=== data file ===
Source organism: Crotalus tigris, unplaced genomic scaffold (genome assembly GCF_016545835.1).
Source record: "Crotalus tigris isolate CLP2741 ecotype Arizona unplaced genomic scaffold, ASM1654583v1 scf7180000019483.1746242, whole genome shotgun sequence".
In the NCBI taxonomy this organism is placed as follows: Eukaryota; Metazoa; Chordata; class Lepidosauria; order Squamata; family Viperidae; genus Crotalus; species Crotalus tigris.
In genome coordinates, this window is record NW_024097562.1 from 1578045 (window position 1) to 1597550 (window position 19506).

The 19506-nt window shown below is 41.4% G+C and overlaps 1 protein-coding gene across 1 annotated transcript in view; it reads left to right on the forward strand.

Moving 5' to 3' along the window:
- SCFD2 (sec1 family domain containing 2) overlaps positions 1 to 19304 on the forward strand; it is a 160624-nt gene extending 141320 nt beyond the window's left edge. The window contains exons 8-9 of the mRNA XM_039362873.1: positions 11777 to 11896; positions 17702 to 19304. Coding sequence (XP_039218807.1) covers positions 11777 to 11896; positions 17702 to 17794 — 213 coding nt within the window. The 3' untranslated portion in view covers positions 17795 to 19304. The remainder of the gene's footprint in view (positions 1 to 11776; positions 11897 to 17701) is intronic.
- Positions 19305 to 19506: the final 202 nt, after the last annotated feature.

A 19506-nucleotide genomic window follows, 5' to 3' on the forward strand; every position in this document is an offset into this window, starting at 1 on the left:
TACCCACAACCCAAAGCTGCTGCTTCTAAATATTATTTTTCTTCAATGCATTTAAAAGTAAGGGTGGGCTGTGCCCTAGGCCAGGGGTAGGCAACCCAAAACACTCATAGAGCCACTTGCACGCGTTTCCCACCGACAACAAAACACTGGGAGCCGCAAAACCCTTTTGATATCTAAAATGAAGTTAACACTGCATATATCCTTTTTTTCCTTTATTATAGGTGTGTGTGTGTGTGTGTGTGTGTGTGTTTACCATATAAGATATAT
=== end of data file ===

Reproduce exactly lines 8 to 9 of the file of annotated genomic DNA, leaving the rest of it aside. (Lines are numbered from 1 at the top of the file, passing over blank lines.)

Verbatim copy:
- Positions 19305 to 19506: the final 202 nt, after the last annotated feature.

A 19506-nucleotide genomic window follows, 5' to 3' on the forward strand; every position in this document is an offset into this window, starting at 1 on the left: